This is the first of a three part series on authentic listening, theater companies who do it, and how empathy can change the way we interact with our audience and other artists.
Before the Thanksgiving holiday, I had the opportunity to attend Digital Hollywood, a two day conference where executives and experts at entertainment companies discuss the state of digital entertainment and marketing. I only attended the first day, but my experience was extreme. The panels either focused on large corporations, like Barnes and Nobel, sharing over-arching strategies to “extend their brands,” or they offered small businesses speaking intimately about innovation with the audience.
One of the best panels of the day was The New Fandom: Building and Nurturing Communities. Its moderator, Steve Bradbury (@stevbrad), Chief Revenue Officer of Zazoom, took a refreshing approach to a well worn form. Instead of asking a prepared set of questions agreed upon by the panel, he dropped a bunch of statements into Power Point and asked panelists to give the number for a random statement about the industry. Steve then revealed a statement, like, “Brands are becoming more challenged to control their messaging vs. the will of their online community. Agree/Disagree?” Then, the panelists would chime in and expound upon their agreements or disagreements with each statement.
I live tweeted the event, and as these back channels do, an exchange occurred with another attendee, Kara Lea Rota (@karalearota), Director of cookstr.com. Though Kara was in a different room with another panel, she commented on one of the many statements offered by our moderator:
Kara’s points stuck with me, and I’ve increasingly been pondering this offline/online binary conundrum. The language we use to talk about our experiences is important, and frankly, it was the first time I’d considered that the offline/online binary might not be applicable to the common experience.
We know it. We feel it. We are already there, yet there’s still insistence on separation. There is no offline/online binary. There is only living. There are only gathering spaces. The mechanics of those spaces – whether Twitter or a tavern – are different, but separating the spaces as though they are different alienates. It is not IRL (In Real Life) or VR (Virtual Reality). It’s all just life.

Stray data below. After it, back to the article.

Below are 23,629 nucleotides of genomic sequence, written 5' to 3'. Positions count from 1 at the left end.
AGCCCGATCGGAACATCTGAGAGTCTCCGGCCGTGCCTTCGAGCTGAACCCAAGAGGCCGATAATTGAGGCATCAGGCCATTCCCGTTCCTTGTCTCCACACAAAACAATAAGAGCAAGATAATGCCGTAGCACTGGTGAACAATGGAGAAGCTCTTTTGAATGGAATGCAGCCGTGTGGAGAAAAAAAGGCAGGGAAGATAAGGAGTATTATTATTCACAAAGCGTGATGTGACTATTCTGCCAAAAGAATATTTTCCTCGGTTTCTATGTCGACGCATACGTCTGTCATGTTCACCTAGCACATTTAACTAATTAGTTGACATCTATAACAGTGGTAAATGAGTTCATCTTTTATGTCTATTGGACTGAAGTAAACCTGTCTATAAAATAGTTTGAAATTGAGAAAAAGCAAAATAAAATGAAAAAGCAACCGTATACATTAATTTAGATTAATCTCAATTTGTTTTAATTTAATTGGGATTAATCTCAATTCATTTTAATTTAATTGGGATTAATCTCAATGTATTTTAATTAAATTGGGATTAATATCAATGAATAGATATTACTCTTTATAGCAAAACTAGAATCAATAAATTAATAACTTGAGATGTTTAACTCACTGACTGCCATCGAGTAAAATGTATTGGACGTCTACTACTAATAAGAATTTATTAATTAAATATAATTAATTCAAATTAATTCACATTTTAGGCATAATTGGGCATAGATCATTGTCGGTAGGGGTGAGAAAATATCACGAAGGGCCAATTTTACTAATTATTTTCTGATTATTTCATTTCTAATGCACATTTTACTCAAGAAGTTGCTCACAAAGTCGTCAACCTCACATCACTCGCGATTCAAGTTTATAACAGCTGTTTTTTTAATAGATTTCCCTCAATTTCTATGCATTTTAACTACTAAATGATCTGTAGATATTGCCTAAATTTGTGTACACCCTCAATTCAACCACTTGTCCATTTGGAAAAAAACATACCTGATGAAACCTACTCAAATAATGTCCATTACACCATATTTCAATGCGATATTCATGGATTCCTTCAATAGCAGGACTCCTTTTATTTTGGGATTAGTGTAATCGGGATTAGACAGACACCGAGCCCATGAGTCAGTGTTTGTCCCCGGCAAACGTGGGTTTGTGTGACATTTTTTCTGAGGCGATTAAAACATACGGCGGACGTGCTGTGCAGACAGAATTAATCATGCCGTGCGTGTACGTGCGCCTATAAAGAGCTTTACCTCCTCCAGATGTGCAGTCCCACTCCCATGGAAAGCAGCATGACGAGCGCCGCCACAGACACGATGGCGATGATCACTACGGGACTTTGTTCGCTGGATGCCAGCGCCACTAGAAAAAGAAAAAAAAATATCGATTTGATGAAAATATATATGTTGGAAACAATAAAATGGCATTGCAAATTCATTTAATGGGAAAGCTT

One recurrent comment made throughout the day by several 40-something executives on Digital Hollywood panels was how they marvel at their children who play on iPads starting as young as age two. They wonder how this behavior affects their children’s impressionable minds. Ironically, this binary offline/online contextualizing keeps them from seeing something more intimate than their children. They don’t see how they, themselves, relate to the population at large.
The weekend before Digital Hollywood, another conference, Futures of Entertainment 6 at the Comparative Media Studies Program at MIT, took place. I wasn’t able to attend, but the conference recently uploaded videos of the panels.
One that struck me was the introduction to the second day of the conference with Mike Monello (@mikemonello), Partner and CCO of Campfire, and Xiaochang Li (@xiaochang), a cultural theorist and researcher. It’s about 20 minutes, and I encourage you to watch it for context, but in a nutshell, they encourage us to look at whatever the audience encounters and approach story creation like an architect.
WATCH THE VIDEO HERE:
MIT TechTV – FoE6 Day 2 Opening Remarks – Xiaochang Li and Mike Monello.
Mike compares the current culture to a Greek theater: “It’s designed so the audience can see each other as well as the stage.” He shared an architectural urban legend in which an architect of a college campus refused to create a design with sidewalks. He just planted grass, and wherever the students walked and wore a path, that’s where he made the sidewalks.
Part of this architecture is digital. Part is in-person, face to face interactions. But, to separate the two as not intertwined creates an architecture that doesn’t listen to actions of the audience.
At the end of their talk, Xiaochang offers a humble provocation:
“We can start to ask how we think about these models of engagement if we just…Let’s try and just throw out the individual – alone or in aggregate – as our sort of our atomic unit…and if we sort of think bigger and smaller…so at the scale of the collective, at the scale of the contextual, or even down to the granularity of the acts and the gesture. And sort of think about what sort of opportunities and challenges in analysis and implementation does this new framework give us?”
It’s a dense charge, but basically, they encourage us to listen to the audience, which is a challenge for many art makers, especially in the theater.
Tomorrow, I continue this three part series on authentic listening, sharing how theater companies like Vampire Cowboys, Gideon Productions, terraNOVA Collective and Flux Theatre Ensemble embrace their inner geeks to become the heroes the theater industry desperately needs.